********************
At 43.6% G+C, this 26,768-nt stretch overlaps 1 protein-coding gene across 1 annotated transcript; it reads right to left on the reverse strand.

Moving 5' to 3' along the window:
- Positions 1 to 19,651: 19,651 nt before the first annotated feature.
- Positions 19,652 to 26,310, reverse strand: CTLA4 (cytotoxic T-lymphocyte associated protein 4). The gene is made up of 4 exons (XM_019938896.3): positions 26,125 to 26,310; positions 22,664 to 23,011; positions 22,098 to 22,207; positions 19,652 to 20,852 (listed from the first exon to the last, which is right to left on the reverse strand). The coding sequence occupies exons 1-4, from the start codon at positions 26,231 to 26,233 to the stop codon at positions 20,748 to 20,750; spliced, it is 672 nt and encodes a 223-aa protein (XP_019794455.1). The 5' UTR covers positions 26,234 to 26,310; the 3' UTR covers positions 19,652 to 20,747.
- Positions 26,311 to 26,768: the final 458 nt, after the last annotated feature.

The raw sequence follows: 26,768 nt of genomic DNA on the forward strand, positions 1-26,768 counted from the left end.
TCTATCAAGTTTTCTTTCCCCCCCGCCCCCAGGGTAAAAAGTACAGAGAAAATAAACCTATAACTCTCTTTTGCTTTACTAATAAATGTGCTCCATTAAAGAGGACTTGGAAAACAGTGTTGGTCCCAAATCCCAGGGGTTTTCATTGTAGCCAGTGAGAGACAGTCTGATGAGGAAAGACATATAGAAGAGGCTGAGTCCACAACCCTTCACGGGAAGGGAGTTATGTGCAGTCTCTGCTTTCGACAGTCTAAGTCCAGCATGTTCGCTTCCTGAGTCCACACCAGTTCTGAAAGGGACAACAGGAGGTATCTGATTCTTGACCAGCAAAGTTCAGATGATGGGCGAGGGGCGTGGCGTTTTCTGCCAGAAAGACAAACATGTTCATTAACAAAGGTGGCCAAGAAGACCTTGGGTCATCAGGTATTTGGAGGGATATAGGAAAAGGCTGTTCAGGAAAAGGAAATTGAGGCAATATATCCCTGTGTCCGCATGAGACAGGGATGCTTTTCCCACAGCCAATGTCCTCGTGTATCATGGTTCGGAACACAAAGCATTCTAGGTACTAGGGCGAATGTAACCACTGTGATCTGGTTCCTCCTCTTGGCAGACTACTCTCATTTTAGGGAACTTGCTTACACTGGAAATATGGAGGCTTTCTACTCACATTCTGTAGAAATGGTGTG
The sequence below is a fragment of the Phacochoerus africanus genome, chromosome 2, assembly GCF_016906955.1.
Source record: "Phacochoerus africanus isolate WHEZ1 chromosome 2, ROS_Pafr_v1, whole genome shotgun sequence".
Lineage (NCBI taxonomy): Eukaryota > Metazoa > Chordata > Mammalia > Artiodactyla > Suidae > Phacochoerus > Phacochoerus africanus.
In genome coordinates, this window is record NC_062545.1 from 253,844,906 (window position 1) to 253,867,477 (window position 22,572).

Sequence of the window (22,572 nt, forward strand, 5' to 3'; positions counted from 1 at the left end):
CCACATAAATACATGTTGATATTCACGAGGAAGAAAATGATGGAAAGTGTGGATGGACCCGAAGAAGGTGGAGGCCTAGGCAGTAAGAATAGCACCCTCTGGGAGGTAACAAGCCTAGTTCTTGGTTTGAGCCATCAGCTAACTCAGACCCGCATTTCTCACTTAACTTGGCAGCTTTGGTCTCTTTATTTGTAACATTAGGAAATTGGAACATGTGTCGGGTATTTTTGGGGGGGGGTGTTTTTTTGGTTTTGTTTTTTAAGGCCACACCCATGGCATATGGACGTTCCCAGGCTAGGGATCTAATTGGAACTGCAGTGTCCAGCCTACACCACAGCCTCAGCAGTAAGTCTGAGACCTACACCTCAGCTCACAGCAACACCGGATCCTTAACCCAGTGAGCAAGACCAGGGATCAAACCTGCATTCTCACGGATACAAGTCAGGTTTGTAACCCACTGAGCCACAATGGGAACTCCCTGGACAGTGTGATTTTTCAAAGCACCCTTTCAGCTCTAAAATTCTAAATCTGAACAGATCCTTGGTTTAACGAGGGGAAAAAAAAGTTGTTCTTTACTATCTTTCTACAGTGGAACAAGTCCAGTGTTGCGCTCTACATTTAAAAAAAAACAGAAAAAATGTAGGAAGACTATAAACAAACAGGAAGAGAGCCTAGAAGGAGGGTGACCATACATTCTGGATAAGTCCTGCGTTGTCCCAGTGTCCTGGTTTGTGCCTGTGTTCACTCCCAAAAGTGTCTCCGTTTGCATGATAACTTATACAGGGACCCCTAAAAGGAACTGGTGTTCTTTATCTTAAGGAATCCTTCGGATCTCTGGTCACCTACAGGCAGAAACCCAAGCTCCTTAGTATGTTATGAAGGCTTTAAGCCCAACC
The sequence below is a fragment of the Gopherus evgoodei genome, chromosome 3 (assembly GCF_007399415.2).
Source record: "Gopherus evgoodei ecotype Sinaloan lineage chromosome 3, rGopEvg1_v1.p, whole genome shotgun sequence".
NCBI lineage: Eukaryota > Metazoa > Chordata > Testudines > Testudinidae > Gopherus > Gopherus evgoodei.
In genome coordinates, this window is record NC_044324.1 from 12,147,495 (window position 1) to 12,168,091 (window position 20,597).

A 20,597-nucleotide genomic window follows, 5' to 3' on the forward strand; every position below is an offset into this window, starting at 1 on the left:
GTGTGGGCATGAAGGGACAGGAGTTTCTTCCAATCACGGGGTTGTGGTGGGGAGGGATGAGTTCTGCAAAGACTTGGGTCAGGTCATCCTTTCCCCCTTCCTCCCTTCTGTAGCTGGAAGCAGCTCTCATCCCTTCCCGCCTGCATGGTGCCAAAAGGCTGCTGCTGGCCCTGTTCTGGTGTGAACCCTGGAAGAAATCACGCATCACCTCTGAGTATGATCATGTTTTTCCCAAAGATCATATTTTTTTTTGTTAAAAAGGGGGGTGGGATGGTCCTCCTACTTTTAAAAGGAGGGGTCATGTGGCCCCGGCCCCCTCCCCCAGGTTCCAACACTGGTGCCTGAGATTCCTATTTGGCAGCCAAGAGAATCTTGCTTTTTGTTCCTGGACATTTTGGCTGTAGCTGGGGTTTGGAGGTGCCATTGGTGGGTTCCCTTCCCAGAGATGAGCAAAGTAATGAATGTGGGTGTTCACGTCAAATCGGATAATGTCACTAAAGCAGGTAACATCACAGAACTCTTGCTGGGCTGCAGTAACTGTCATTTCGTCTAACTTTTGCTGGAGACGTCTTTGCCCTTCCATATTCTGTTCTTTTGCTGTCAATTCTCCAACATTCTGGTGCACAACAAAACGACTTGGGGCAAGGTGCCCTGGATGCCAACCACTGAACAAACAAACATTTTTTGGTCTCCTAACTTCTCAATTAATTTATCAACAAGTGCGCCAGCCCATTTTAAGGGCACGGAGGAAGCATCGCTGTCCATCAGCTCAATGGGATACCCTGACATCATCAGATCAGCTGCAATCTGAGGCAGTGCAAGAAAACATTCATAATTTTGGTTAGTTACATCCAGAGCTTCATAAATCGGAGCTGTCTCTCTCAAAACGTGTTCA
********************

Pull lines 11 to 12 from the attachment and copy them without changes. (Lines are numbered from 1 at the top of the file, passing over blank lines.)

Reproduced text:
In genome coordinates, this window is record NC_062545.1 from 253,844,906 (window position 1) to 253,867,477 (window position 22,572).

Sequence of the window (22,572 nt, forward strand, 5' to 3'; positions counted from 1 at the left end):